Galette des Rois
A celebratory treat for the Epiphany.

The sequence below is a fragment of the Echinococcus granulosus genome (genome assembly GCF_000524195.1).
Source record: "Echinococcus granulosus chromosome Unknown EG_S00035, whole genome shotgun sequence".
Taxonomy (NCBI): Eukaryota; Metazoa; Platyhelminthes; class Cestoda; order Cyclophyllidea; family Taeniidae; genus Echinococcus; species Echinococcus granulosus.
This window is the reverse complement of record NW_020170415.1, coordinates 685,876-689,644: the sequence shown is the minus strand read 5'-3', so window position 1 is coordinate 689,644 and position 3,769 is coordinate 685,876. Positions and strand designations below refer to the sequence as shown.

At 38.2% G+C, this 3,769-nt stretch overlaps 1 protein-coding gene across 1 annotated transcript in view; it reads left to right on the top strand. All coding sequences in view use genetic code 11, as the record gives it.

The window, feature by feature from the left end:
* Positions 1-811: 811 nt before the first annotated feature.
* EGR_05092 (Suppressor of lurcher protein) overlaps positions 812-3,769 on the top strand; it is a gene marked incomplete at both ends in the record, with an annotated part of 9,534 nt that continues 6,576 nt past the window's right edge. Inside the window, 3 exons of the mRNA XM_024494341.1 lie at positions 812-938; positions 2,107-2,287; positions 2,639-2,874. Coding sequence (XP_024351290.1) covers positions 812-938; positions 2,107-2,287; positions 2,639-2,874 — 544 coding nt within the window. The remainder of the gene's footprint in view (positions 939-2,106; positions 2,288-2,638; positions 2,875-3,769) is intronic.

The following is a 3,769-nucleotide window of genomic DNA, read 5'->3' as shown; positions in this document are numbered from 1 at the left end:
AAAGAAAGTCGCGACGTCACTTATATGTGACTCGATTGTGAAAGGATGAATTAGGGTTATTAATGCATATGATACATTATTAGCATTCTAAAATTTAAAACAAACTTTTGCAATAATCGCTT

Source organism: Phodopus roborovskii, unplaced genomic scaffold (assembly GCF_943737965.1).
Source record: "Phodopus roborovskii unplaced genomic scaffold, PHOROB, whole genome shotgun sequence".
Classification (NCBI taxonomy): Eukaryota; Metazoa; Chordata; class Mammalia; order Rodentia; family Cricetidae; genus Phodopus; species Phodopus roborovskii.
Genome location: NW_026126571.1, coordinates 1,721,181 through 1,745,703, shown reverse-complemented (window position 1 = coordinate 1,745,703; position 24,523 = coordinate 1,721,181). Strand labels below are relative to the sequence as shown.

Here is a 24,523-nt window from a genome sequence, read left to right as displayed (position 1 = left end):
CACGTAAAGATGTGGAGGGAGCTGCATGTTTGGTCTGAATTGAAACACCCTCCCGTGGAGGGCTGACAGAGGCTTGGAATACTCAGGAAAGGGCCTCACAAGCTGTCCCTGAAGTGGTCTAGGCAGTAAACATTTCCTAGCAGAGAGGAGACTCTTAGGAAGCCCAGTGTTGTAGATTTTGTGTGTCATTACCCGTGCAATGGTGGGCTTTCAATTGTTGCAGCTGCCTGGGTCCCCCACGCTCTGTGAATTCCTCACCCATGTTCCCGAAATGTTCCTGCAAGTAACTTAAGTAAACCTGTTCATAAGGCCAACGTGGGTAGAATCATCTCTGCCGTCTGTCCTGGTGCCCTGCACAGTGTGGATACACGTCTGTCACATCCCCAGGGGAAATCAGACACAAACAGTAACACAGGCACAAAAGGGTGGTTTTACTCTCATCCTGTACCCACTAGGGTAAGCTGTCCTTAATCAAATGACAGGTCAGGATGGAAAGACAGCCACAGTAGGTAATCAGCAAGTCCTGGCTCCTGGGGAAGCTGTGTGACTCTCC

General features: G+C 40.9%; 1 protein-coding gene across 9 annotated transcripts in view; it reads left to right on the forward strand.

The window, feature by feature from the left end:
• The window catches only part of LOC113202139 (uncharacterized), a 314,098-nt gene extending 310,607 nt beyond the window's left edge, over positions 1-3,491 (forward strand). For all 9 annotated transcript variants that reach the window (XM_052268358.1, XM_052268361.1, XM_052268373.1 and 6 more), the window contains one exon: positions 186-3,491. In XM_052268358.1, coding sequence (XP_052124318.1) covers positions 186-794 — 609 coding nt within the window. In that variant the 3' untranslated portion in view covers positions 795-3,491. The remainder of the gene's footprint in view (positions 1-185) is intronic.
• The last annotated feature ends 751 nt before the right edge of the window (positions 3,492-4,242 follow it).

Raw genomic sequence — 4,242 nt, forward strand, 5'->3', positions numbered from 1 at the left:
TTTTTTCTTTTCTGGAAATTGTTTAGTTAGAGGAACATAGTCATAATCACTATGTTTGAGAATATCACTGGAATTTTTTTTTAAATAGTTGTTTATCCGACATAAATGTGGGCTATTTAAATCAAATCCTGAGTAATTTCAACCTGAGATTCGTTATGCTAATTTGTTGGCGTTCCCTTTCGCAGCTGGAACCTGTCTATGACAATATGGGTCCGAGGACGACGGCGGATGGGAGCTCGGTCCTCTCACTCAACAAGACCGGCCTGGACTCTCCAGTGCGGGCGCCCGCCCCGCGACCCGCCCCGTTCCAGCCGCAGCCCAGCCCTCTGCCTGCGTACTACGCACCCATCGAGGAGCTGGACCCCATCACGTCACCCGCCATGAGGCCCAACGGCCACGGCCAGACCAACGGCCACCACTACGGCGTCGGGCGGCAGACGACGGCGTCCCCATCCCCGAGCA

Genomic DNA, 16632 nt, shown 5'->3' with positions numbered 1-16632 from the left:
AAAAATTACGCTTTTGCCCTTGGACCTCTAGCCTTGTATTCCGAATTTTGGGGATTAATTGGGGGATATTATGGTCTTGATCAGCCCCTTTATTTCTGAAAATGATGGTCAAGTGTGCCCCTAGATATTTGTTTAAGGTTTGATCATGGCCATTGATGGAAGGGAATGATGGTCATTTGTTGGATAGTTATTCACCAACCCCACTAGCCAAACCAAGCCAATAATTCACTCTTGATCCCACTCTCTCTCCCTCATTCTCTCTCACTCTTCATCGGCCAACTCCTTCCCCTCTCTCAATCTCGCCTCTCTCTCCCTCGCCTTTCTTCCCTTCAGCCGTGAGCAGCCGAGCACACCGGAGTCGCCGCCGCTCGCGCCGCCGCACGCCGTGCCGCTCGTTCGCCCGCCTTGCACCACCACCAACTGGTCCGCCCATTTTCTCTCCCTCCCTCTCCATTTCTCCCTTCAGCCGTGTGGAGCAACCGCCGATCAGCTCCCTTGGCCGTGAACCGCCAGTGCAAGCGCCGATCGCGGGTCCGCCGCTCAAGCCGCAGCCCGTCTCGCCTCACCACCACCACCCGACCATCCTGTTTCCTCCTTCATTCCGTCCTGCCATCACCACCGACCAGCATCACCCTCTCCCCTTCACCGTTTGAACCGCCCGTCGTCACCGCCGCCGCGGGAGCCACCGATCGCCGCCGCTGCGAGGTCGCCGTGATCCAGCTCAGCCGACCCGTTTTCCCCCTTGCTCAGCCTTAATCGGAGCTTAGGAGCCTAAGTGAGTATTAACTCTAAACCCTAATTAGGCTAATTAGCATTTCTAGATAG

It would be a pity to consider New Year’s Day the last of winter’s festivities, particularly since January 6 marks the Epiphany, a traditional Christian commemoration of Jesus’s baptism and the arrival of the three wise men, celebrated with (what else?) cake. In France, the confection of choice is the Galette des Rois, a flakey, golden puff pastry enrobing a large, soft puck of frangipane, an almond-butter mixture comparable in flavour to a tender, custard-y marzipan. Much like the Greek Vasilopita cake, the Mexican Rosca de Reyes, the savoury, quiche-like, Bulgarian banitsa, and the sugar-crusted, cinnamon-swirled Mardi Gras King Cake of New Orleans, somewhere within the layers of the Galette des Rois, its baker deposits a coin, bean, or, in some cases, small baby doll, representing Christ. Whoever discovers the hidden treasure in his or her piece is “king” for the day. Patisseres like Pierre Hermé and New York’s Épicerie Daniel Boulud strive to create exquisite versions each year; while a contender for Canada’s tastiest galette is Vancouver’s Faubourg Paris. “The puff pastry must be melting in your mouth and hide a generous amount of frangipane to fully appreciate the almond flavour of the galette,” explains Faubourg’s head pastry chef Ricardo Rosas, who bakes his galettes longer at low temperatures to achieve a tender crumb. And, being not-too-sweet, un-iced, and nut-filled, there is a case to be made that one may indulge in the cake without compromising too many New Year’s resolutions. Bon appétit.